Wednesday, August 15, 2007

New Oven

I recently read that the difference between people who shop so much that they end up living beyond their means or at least who shop for recreation is that they don't feel any guilt when they spend money on things. If you're the sort of person who feels guilty for spending money, you're far less likely to be a shopaholic or to spend money you don't have on meaningless crap.

I used to be guilt-free in regards to buying things then at some point that changed and now I find it hard to buy things that I arguably need without feeling guilty. I think it has something to do with not working full-time anymore though I'll admit it started at least 3 years before I quit. Perhaps it's age and the feeling that "stuff" isn't really making me happy anymore.

Anyway, I've been limping by with my old oven (which must be at least 13 years old by now) since I posted about problems with the timer knob in April. In an attempt to use it until it was truly dead, I was baking or roasting in a step by step process in order to accommodate the knob that would not set a proper time until the oven got really, really hot. The process went something like this:
  1. Painstakingly attempt to dial up one minute of time at the pre-set temperature and push the start button to initiate the pre-heat sequence.
  2. Wait 15 minutes for pre-heat sequence to complete then place food in the oven where it ran for one minute. Look at the clock to keep track of cooking time since the timer wasn't going to do the trick.
  3. Repeat step one.
  4. Repeat step one.
  5. Repeat step one.
  6. Painstakingly attempt to dial up more than one minute (4 minutes was a lucky day) to continue cooking.
  7. Repeat step 6.
  8. Depending on how hot a day it is and my luck, I may be able to finally coax the oven to run dial up the remaining cooking time (calculated by the clock on the wall, of course) or repeat step 6 again.
You can see how this might be a problem. What was worse was that the timer was even more useless when using the microwave function because the oven didn't heat up and the timer didn't get easier to set. The only way I could use it was by using the auto-cook function whereby you open the door to activate the microwave, close the door and push "start" and the microwave was supposed to auto-detect when it reached whatever random temperature it felt was correct for that food. Sometimes the food was only lukewarm. Sometimes it overcooked. When I heated water or milk in there, it more often than not boiled over if I didn't keep an eye on it.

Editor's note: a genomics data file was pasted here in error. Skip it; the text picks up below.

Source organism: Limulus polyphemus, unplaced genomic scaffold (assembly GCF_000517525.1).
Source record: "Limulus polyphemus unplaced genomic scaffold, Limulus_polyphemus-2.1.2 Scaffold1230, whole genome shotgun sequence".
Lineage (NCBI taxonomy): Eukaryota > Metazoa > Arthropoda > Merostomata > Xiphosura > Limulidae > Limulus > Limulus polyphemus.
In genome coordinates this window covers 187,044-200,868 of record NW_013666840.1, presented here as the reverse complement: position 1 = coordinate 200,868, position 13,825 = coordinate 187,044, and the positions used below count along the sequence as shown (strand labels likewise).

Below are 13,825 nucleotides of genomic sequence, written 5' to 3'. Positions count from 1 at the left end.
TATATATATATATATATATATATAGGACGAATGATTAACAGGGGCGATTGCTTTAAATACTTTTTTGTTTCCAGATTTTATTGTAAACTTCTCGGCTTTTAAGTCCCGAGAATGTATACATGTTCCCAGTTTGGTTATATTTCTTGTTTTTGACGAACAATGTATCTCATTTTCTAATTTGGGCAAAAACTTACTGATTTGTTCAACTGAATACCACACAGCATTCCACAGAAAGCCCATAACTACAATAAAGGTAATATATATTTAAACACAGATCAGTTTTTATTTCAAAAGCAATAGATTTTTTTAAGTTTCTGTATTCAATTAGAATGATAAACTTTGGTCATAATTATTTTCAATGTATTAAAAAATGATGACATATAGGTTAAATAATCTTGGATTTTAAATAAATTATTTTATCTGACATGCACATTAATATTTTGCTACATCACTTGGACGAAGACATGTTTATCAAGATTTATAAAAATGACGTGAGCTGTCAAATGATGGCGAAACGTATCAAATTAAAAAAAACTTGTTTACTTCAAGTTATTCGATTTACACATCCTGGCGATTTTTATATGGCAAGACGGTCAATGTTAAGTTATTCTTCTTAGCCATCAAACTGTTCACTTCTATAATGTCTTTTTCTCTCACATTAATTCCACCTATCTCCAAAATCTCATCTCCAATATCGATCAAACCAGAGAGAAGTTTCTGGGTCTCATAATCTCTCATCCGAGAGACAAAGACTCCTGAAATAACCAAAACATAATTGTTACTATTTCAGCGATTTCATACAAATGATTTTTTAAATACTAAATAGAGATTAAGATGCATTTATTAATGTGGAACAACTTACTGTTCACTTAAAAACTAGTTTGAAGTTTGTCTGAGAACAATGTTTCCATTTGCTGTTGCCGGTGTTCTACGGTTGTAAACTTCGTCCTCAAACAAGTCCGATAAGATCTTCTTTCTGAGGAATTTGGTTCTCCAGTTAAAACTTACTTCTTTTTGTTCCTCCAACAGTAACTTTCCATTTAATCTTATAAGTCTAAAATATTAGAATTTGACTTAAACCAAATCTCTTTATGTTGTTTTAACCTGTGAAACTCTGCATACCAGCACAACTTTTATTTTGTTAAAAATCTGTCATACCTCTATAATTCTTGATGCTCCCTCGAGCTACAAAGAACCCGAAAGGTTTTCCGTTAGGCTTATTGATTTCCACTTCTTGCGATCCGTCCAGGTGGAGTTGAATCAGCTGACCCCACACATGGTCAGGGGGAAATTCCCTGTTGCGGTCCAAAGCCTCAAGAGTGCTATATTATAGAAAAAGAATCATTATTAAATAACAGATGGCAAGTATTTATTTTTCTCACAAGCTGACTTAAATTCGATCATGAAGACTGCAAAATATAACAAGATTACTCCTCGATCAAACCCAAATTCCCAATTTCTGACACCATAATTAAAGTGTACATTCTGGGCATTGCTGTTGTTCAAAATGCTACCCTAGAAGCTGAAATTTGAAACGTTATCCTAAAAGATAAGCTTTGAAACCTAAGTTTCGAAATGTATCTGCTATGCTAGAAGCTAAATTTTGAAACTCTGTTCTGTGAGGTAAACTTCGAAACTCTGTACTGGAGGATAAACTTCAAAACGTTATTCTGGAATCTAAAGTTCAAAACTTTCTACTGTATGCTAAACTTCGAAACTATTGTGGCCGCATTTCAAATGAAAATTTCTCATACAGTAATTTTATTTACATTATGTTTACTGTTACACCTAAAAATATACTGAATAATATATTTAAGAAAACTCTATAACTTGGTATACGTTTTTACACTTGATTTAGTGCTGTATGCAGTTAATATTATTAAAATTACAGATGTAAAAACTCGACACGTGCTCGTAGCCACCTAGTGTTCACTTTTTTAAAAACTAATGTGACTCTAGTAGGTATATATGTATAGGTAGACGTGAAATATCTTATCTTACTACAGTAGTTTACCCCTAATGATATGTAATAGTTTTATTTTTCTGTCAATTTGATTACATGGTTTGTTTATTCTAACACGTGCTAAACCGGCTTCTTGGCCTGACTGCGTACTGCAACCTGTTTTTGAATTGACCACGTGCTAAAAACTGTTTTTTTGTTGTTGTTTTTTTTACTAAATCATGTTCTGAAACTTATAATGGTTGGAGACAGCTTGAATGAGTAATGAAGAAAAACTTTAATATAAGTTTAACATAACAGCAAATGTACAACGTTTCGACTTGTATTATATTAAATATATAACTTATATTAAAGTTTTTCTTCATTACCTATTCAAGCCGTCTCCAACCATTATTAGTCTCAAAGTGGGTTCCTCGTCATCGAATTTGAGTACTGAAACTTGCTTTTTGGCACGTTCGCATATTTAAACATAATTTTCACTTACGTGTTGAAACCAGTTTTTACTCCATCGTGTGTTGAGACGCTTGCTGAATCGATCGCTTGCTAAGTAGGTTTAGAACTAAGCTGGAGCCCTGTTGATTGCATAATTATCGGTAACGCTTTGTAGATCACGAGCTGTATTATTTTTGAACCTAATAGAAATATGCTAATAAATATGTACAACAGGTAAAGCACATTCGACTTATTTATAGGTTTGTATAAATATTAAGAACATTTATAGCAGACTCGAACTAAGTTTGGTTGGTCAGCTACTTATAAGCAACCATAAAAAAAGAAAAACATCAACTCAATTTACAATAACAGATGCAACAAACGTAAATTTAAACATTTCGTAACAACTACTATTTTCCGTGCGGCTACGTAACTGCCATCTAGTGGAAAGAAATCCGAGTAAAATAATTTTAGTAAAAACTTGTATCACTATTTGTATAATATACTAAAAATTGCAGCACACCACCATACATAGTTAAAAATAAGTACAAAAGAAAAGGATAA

My old oven. It worked as good as it looked.

I even soldiered on after the lower left bezel cracked and the front glass plate slipped down some. I just taped it up and kept on going. After months and months now (possibly well over a year) of fighting with it and it getting harder and harder to set the timer on even on hot days (initially, it worked pretty well in the summer but poorly in the winter), I found that I was starting to hate it so much that I didn't want to cook with it at all. When the notion to bake or roast something popped into my head, the laborious process of dealing with the oven chased it right out again. It was at this point that I decided it was time to bite the bullet and get a new oven.

The two main criteria for the new oven were a relatively modest price and that it's internal cavity be large enough to cook a whole chicken. After considerable research, I found a Mitsubishi for about ¥32,000 ($271) which accommodates two 32 cm (12.6 inch) square ceramic trays. Since my old oven uses two 32 cm square metal trays, I figured the size should be sufficient and the price well within what might be expected for such an oven. The old Toshiba we bought was ¥80,000 ($678) but part of that high price was a reflection of the fact that such ovens were not as commonly purchased in those days. Based on my pre-purchase research, I believe a comparable one today would be ¥60,000 ($508) or so.

The shiny new oven. It works better than its tacky color scheme makes it look.